Carroll/Fletcher: Wood and HarrisonSebastiane Hegarty: Wood & Harrison tennisCarroll/Fletcher: car park
The downstairs gallery seems abandoned, models of tennis courts and industrial estates are deserted; the funfair has moved on. In the out of town car park of the video installation DIYVBIED (Do-It-Yourself, Vehicle Bourne Improvised Explosive Device), model cars randomly explode, not in a CGI altered reality sort of way, but in an indoor firework, Captain Scarlet sort of way. The cars look out of date, unexciting variations of the Hillman Avenger or Morris Marina (once the most popular car in the UK). As one car explodes and then another, I am reminded of those television images of motionless cityscapes, evacuated in response to telephone warnings and suspicious devices, scenes which are then suddenly reanimated by a controlled and remote explosion. As another door flies off another Avenger, every car becomes suspect and the anachronistic image becomes a contemporary premonition of landscapes to come.

Carroll/Fletcher: a ruler Carroll/Fletcher: rulers Carroll/Fletcher: tape ball
As with all of Wood and Harrison’s work there is an obsessive attention to detail. In the gallery upstairs their almost compulsive obsession to order, results in a series of small, pointless and joyous interventions. In what appears to be the office work of bored and idle hands, drawing pins are organised, pencils sharpened, rulers bent and string measured, In the senseless world of Wood and Harrison, everyday objects are faintly rearranged and organised into poetic models, which question our perception of the tangible and concrete, perhaps much more than the aesthetic particle physics and sensuous digital immersion of Ikeda’s Supersymmetry.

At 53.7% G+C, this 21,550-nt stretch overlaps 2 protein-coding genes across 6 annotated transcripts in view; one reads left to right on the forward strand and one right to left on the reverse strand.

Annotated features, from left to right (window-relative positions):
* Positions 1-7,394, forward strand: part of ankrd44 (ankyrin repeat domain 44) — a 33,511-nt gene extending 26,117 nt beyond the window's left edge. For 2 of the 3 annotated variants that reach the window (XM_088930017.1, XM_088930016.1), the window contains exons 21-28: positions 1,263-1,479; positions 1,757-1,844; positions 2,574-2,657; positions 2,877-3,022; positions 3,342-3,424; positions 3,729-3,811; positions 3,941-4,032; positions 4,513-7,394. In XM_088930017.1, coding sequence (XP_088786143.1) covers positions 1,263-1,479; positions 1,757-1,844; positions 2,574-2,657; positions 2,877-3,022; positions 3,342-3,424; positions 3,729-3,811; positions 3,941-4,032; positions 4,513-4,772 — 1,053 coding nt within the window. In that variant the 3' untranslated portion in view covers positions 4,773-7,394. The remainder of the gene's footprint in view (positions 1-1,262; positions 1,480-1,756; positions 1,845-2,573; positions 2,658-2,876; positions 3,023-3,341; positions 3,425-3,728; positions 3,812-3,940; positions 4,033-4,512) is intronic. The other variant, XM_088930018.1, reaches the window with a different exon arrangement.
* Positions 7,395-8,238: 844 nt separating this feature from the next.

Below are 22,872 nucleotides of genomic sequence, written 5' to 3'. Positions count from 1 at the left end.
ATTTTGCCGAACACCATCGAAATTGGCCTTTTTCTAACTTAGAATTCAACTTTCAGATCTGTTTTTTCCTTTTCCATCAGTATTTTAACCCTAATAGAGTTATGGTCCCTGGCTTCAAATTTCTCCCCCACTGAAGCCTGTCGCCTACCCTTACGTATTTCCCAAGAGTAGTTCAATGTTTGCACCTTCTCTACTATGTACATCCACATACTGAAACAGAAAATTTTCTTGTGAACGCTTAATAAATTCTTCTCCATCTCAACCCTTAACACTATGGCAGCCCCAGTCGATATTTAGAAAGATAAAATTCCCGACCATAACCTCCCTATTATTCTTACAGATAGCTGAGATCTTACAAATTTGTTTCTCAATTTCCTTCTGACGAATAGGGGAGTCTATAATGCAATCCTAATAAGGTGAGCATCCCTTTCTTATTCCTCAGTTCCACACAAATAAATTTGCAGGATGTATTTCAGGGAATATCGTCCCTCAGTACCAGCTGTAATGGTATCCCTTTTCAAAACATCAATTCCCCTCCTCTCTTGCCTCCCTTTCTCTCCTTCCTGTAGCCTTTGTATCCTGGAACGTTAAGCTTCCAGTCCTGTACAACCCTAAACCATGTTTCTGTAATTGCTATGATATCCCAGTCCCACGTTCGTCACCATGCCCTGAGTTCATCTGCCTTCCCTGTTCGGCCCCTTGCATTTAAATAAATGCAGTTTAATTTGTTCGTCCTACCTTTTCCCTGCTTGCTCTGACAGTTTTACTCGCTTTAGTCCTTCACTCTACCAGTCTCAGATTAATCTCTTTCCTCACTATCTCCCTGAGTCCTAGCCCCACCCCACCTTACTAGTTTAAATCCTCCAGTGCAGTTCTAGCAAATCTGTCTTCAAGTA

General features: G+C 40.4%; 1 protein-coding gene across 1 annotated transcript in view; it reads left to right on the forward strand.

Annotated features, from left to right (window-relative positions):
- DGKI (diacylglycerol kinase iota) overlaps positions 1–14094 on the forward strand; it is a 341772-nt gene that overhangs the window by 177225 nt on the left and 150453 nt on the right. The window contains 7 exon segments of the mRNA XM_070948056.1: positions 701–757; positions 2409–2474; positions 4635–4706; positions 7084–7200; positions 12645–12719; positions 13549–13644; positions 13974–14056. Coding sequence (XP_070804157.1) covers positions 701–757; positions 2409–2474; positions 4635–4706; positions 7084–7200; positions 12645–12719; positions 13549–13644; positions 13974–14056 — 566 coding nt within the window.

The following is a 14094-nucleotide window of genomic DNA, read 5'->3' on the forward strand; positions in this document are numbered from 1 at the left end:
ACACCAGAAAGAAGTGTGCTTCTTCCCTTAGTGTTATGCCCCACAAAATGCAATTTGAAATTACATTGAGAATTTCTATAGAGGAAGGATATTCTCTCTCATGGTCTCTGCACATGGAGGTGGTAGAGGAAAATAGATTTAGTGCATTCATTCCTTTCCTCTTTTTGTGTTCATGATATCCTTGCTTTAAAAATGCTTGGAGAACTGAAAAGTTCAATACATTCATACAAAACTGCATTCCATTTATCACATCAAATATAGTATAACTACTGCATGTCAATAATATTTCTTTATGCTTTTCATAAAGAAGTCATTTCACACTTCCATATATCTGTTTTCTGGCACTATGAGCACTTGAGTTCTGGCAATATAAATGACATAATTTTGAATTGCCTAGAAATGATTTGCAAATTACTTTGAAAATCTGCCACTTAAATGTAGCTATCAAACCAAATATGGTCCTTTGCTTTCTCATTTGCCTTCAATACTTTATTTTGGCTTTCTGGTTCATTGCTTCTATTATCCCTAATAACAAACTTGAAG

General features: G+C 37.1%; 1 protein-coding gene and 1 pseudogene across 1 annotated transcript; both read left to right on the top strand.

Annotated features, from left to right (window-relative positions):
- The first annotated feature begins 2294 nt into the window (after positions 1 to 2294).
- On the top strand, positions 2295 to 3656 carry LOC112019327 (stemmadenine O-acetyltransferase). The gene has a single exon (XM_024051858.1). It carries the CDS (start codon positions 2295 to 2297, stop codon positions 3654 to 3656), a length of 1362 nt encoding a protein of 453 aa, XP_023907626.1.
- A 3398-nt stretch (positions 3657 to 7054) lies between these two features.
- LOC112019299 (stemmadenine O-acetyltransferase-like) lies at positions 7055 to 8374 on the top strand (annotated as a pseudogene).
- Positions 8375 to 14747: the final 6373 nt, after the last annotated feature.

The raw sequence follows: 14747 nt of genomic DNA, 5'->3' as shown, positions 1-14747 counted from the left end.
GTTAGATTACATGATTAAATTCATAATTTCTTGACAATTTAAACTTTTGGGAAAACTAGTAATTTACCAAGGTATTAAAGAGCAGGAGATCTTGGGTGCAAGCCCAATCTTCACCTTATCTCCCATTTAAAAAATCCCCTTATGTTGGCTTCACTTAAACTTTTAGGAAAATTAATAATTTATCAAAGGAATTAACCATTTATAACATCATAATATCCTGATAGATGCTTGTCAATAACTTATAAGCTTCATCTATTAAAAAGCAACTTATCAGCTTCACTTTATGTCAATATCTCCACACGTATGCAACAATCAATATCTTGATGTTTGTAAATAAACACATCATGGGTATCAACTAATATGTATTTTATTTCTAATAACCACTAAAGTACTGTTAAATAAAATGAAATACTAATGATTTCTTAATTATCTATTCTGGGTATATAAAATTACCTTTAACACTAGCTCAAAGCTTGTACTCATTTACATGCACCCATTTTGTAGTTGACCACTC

KPhoPoster_BL

out: sebastiane hegarty

Curious listeners are invited to Kinokophonography, an evening of curated sound cinema at The British Library on Wednesday 27th May 2015. Organised by Kinokophone, the evening will include one of my recordings as part of a themed programme of ‘disappearing sounds’. Inspired by the British Library’s Save our Sounds project the event will feature sounds which are perhaps becoming closer to silence than audience: sounds going out slowly.